Cyber security is a rapidly growing area of concern for executives across the world. The costs that can arise from a cyber breach can be catastrophic to a business. As a result, the cyber insurance market has ballooned over the past 10 years, as organizations are now recognizing that they are living in a “when” not an “if” scenario for facing a cyber or data breach.
According to a Net Diligence Study in 2014, the average cyber insurance claim payout was $733,109. This includes costs for crisis communication and legal expenses, in addition to the corrective and restorative measures. Beyond the technical challenges, the reputational risk exposure can be irrecoverable.
From cyber hacks at large retailers, to hacking information of government databases, the need for protection is clear. We know that cyber risk is not slowing down or going away any time soon, but as a risk management professional in the insurance industry, it is hard not to observe that we seem to be on the verge of a “cyber bubble.”
Since the first cyber insurance policy was placed in 1997, the market has rapidly evolved; however, it is still in its infancy. Coupled with a rate of cyber attacks much greater than could have been anticipated, insurers have certainly mispriced the risk in failing to account for the level of losses they will be forced to pay out in the coming years.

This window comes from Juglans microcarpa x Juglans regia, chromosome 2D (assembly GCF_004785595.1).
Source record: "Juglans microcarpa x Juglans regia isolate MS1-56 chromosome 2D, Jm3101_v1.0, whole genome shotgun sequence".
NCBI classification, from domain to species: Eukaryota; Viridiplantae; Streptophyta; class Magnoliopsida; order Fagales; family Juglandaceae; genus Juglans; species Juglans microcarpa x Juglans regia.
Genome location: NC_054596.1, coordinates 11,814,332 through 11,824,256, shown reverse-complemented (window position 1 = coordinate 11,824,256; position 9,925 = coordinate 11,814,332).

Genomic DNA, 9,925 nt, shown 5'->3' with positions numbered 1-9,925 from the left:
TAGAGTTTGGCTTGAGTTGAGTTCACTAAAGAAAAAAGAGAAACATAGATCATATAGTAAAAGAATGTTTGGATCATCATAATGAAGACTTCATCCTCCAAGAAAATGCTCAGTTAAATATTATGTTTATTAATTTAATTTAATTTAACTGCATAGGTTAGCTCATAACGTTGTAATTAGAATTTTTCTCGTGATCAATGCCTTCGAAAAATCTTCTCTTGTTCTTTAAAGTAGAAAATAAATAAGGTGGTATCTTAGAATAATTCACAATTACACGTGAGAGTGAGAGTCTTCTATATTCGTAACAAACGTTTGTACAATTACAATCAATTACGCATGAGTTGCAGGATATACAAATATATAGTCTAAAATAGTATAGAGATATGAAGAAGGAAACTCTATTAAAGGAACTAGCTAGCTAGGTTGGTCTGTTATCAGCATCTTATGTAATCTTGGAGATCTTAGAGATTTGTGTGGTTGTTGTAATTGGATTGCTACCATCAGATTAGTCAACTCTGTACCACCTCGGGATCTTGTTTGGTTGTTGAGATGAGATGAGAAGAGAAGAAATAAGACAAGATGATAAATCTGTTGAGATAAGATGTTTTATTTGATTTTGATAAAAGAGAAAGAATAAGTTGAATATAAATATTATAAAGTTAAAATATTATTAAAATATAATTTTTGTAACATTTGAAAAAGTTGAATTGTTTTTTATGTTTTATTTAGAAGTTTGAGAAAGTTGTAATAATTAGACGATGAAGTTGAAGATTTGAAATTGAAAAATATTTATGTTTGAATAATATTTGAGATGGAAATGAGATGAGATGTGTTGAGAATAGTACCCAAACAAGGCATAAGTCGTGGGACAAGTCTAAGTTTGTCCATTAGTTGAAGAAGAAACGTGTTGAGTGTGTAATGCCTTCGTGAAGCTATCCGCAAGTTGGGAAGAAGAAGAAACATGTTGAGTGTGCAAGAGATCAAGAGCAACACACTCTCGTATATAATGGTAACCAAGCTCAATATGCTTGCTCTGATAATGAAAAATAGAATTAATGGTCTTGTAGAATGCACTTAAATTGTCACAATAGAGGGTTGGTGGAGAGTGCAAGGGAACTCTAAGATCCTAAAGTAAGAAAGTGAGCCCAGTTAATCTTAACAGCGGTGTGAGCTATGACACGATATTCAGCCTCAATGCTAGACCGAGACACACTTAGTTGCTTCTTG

In insurance and risk management, generally actuarial teams price risks based on past loss data and historical performance. As a new class of risk emerges, the lack of backward looking data makes pricing these risks difficult. Additionally, even the so-called experts in the industry are not able to fully understand how to prevent cyber breaches.
As the need for cyber insurance grows, more organizations are purchasing policies, where capital injections to the cyber insurance industry are outpacing losses being paid out. As the pace of losses occurring increases the capital being charged will not be sufficient to cover these high claim costs.
As a result, insurance carriers will be forced to re-price their policies and some will exit the cyber insurance market entirely, leaving organizations scrambling to secure a solution to protect them at a time when they are facing financial and reputational losses from these rapidly occurring breaches.
The growth of cyber attacks and underestimating of losses in the insurance market closely resembles what happened in the long-term care insurance market. This “bubble” was profiled by Forbes in 2012, when insurers did not anticipate as high a rate or dollar value of losses for which they would be responsible when they first went to market. As a result, they could not continue offering policies for the prices they set. Many firms, including big name carriers like John Hancock and MetLife, exited the long-term care insurance market altogether due to the downward strains this put on their balance sheets. Carriers that remained in the industry were forced to re-price the risks, which left individuals footing a higher bill for the same, or in some cases less coverage.
As more institutions get hacked, more losses will come in, and consequently it looks from the surface that the cyber insurance market will greatly change.
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